The eye-tracking data set was pre-processed in SR Research’s Data Viewer software (SR Research, Ottowa, Canada). If necessary and possible, fixations were horizontally aligned to the interest areas. If manual alignment was impossible, individual sections (and the corresponding interest areas) were removed from that specific data set. This resulted in the removal of at least one, but no more than six sections per story for 40 participants. If more than six of the 30 sections of a story needed to be removed, the entire story was removed from that participant’s data set. This was the case for four participants. Additionally, the answers on the comprehension check were examined to exclude participants who did not pay enough attention to one or more stories. Eight participants answered more than one question incorrectly for one of the three stories, resulting in the removal of that story from that participant’s data. In total, this resulted in 4.68% data loss.

After pre-processing, SR Research’s Data Viewer was used to calculate a sample report, fixation report, interest area report, saccade report, and trial report. In the data repository, the fixation, interest area, saccade and trial reports contain the combined data of all participants. Because of the size of the sample reports, these are provided separately for each participant.

The sample report contains a row of data for each sample collected by the eye tracker. As the eye tracker collected data at 500Hz, this is one row of data per 2 milliseconds. Examples of data that can be found in the sample report are x and y coordinates of the gaze, pupil diameter and the acceleration of the eye movements for every 2-second period (see Kliegl & Laubrock, 2017 for an explanation of these measures).

The fixation report contains a row of data for each fixation measured by the eye tracker. Examples of data that can be found in the fixation report are start times, end times and durations of each fixation, as well as the interest areas (words) the fixations were on (see Kliegl & Laubrock, 2017; Rayner, 1998).

The interest area report contains a row of data for each interest area in the experiment. Examples of data that can be found in the interest area report are fixation durations on a word, eye regressions made toward or from a word, and whether the word was skipped during initial reading (see Kliegl & Laubrock, 2017; Rayner, 1998).

The saccade report contains a row for each saccade (eye movement) measured by the eye tracker. Examples of data that can be found in the saccade report are start times, end times and durations of each saccade, as well as the interest areas the saccades started from or ended at (see Kliegl & Laubrock, 2017; Rayner, 1998).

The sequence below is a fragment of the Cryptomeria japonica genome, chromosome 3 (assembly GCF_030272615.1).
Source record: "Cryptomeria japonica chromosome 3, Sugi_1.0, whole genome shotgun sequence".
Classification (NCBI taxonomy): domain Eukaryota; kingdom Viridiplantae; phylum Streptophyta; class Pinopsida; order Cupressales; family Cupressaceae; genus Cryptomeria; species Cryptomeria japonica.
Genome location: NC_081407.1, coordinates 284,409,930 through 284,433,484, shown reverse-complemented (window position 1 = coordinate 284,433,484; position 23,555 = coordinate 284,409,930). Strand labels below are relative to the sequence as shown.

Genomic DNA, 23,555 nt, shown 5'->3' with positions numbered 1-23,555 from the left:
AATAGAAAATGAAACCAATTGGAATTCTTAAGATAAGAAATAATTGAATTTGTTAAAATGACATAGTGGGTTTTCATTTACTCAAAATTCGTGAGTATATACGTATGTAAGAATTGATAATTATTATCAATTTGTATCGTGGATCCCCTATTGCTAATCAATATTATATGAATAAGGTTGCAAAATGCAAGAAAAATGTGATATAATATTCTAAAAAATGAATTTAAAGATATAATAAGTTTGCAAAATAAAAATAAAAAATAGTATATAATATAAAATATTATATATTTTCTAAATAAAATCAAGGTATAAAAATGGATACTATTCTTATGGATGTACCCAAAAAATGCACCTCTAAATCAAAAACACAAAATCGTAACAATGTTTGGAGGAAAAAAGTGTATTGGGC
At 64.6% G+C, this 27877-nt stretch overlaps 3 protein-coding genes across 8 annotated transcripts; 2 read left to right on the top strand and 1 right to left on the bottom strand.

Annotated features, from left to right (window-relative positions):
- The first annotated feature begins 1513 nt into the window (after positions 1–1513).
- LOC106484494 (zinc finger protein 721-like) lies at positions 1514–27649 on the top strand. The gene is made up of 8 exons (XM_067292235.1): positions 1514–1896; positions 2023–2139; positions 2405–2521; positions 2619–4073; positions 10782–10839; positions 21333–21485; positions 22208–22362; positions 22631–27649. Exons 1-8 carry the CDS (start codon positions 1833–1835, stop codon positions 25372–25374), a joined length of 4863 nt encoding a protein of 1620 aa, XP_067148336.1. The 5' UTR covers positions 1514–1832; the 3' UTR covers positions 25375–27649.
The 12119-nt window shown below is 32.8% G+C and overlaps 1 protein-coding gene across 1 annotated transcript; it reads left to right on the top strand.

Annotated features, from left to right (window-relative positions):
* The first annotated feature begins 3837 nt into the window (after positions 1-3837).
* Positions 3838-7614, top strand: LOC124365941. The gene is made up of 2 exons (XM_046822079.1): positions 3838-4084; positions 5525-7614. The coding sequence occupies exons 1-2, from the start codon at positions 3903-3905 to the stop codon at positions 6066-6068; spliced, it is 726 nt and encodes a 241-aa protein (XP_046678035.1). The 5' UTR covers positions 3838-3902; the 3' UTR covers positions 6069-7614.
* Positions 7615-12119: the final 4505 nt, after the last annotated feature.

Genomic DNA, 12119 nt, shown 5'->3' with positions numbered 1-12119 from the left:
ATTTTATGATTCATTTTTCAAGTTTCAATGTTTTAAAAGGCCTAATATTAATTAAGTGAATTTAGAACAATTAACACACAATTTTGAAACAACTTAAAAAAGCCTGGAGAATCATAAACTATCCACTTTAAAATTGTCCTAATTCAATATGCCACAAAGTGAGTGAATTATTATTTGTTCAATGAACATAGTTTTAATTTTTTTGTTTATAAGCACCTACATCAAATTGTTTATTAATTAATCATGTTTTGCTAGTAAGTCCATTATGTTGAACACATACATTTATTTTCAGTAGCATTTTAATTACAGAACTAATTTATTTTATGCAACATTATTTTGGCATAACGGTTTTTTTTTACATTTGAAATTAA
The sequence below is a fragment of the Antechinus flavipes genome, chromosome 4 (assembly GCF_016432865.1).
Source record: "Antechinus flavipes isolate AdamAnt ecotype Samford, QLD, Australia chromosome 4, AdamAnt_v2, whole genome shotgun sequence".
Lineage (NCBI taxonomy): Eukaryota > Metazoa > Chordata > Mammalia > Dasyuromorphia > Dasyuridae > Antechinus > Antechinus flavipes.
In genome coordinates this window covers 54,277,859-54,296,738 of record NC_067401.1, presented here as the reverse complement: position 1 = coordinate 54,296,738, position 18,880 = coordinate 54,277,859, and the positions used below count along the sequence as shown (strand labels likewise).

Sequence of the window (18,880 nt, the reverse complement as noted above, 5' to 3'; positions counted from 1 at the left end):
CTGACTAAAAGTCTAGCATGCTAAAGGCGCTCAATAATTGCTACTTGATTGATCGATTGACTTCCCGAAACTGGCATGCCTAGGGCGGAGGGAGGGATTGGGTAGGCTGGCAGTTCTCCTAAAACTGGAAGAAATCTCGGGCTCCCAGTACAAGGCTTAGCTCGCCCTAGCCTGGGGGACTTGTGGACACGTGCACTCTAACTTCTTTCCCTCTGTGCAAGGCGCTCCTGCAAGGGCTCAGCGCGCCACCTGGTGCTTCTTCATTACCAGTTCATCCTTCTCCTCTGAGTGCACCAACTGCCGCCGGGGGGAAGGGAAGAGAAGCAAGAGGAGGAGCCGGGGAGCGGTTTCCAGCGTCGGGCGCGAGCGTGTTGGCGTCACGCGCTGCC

The trial report contains a row for each trial (i.e., screen or page) in the experiment. Each story was presented divided over 30 pages, resulting in 90 trials per participant. For some participants, some trials will be missing, because of bad quality of the eye-tracking data for those trials. Examples of data that can be found in the trial report are the number and average duration of the fixations in a trial, the overall duration of the trial, or the order in which the words in the trial were fixated (see Kuperman, Matsuki, & Van Dyke, 2018 for an example of a study using these kinds of measures to study eye fixation patterns).

Some important variables in these reports are outlined in the codebook included in the repository. However, this is not an exhaustive list of all the variables in the data set. The full list can be found in the EyeLink Data Viewer User Manual, which can be downloaded from the SR Research Support Website at https://www.sr-support.com/.

Story annotation

All three stories were annotated on the word level for positional data (position of a word in the sentence/on the page/in the story), perplexity, surprisal value, word length and frequency. Perplexity was calculated using a 3-gram model trained by the SRI Language Modelling Toolkit (Stolcke, 2002) on 1 million sentences from the NLCOW2012 corpus (Schäfer & Bildhauer, 2012), and surprisal values were derived from the perplexity scores (perplexity = 10 to the power of negative surprisal). Both text frequency, being the frequency with which a word occurred within a story, and lexical frequency, the logarithm of the frequency with which a word appeared in the SUBTLEX-NL database (Keuleers, Brysbaert, & New, 2010) are included in the data set.